“Recovery is a process of change through which people improve their health and wellness, live self-directed lives, and strive to reach their full potential.”
(Substance Abuse and Mental Health Services, SAMHSA, leading authority on recovery)
Good Shepherd Gracenter consistently implements the most current best practices in the recovery field, including the Substance Abuse and Mental Health Services Administration (SAMHSA) guidelines to effectively support a life in recovery through “a process of change through which individuals improve their health and wellness, live a self-directed life, and strive to reach their full potential.”
SAMHSA outlines four major dimensions: health, home, purpose and community. All four dimensions are integral parts of Gracenter:
Health: “Overcoming or managing one’s disease(s) as well as living in a physically and emotionally healthy way.” (SAMHSA) Gracenter links women to health and mental health services; they eat healthy meals and participate in on-site nutrition and exercise classes. All women are also supported in rebuilding and maintaining healthy relationships with family and friends.
Home: “Stable and safe place to live.” (SAMHSA) Gracenter provides each woman with safe, clean and sober transitional housing for up to two years, as well as supportive services to help residents locate, apply for, and move into permanent housing
Purpose: “Meaningful daily activities, such as a job, school, volunteerism, family caretaking or creative endeavors, income and resources to participate in society.” (SAMHSA) Gracenter works with each woman to understand the type of employment she is interested in and how she would like to build her skills. Gracenter then helps build her self-sufficiency to enroll in higher education internships or job training, and ultimately find stable employment. Gracenter also provides in-house skill-building classes and workshops, including financial literacy and credit counseling, opportunities for budgeting and saving, and social and cultural activities.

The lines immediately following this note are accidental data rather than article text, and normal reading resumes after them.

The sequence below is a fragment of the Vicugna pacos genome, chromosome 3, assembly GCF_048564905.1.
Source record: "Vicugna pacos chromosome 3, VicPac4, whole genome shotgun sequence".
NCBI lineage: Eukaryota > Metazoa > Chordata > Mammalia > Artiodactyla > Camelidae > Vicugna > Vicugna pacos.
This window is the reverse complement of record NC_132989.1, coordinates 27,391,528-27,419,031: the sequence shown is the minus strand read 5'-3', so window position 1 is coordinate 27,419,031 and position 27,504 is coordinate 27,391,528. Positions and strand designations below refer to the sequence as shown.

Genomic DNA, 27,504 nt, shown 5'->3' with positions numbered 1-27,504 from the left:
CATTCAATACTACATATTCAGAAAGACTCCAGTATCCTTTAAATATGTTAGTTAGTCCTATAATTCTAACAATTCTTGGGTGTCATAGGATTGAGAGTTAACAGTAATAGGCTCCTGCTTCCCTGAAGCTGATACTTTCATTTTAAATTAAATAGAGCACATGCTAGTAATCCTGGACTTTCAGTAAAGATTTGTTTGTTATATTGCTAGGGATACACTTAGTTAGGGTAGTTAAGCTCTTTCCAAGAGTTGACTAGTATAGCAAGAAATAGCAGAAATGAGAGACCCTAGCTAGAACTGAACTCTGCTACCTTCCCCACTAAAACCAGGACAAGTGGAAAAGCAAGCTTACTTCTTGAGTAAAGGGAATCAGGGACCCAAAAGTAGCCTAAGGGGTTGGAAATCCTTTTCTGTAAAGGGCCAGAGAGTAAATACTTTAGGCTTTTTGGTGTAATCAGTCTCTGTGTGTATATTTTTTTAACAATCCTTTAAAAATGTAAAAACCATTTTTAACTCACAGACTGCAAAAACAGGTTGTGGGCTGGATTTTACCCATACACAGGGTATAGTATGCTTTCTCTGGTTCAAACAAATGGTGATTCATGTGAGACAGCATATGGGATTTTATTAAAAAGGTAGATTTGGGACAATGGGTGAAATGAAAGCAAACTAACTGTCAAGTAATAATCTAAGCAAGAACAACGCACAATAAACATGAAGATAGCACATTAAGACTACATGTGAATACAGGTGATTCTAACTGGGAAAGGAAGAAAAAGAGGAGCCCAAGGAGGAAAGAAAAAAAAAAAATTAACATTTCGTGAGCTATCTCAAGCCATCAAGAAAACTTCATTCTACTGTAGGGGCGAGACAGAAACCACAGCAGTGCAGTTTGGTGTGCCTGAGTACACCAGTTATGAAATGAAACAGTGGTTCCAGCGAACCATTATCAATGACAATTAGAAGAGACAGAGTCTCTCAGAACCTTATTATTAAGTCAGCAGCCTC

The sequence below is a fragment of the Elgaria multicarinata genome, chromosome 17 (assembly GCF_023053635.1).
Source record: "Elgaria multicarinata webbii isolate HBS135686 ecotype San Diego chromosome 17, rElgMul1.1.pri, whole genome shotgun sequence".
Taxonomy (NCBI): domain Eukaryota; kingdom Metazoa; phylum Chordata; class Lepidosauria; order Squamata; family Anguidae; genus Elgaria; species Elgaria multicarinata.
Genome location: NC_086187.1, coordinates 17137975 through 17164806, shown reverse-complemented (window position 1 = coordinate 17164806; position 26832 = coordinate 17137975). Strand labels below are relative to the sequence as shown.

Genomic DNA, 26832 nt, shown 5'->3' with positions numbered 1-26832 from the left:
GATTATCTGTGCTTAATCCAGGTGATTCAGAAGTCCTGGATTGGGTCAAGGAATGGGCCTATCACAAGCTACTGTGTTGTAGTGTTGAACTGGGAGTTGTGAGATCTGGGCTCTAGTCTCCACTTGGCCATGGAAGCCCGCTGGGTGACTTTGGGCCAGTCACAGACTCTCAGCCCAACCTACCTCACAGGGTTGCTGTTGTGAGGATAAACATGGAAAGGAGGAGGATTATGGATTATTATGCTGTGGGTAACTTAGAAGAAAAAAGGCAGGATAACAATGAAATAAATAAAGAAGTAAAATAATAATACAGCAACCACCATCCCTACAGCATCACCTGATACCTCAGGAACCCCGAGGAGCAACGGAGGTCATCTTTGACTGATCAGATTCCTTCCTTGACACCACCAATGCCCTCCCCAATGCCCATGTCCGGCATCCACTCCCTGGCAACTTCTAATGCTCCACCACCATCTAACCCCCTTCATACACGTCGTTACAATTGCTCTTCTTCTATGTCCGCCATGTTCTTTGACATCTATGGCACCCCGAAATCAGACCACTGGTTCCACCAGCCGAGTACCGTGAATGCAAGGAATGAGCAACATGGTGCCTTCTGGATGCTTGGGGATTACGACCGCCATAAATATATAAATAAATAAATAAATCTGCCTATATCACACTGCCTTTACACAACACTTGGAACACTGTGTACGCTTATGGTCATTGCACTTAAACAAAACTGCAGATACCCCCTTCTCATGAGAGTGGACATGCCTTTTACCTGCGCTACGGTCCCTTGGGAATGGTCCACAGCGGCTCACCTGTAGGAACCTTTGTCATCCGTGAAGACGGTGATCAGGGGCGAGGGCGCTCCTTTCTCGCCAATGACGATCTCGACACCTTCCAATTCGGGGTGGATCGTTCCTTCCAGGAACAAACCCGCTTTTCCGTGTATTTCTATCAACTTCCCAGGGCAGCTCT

Community: “Relationships and social networks that provide support, friendship, love and hope.” (SAMHSA) Women at Gracenter have the opportunity to rebuild important relationships with their families and friends. They give back to the wider community through volunteering and engage both in peer mentoring and sponsoring other women in the 12-Step Program. They are also supported by a positive peer community, which aids in their recovery.
Gracenter’s approach is both comprehensive and preventative, helping each woman with the support she needs to live a healthy, meaningful and self-sufficient life. In addition, Gracenter finds the most effective treatment has been to concurrently address a woman’s emotional, social, and spiritual needs, in addition to offering on-site one-to-one recovery case management and connecting them with broader networks of support.
Through outreach and networking, Gracenter partners with many different community agencies, both non-profits and city and county agencies, to best serve the needs of the women. Using the following “Best Practices” of the recovery field, Gracenter invests in what works:
- As a 12 Step-based Program, Gracenter promotes insight about recovery through the 12 Steps and encourages attendance of 12 Step Meetings, (AA, NA, Alan-Anan) obtaining a sponsor and “giving back to others.” The proven psychological process of the 12 Steps is therapeutic and includes “Admission, Submission, Restitution and Reconstruction.” These steps are closely aligned with the practices of Restorative Justice.
- Restorative Justice consists of practices of accepting responsibility for one’s actions, repairing the harm through apology, restitution (payment to the victim for financial losses), changing one’s behavior from criminal acts to positive ones and community service. Again, the practices of Restorative Justice support and compliment the process of the 12 Step Program.
- Motivational Interviewing which helps people explore their reluctance to change specific behaviors and includes empathy, support of self-efficacy, and autonomy. Using this technique has been shown to reduce recidivism.
- Eight Dimensions of Wellness take into account not only an individual’s physical health, but also all the factors that contribute to overall wellness.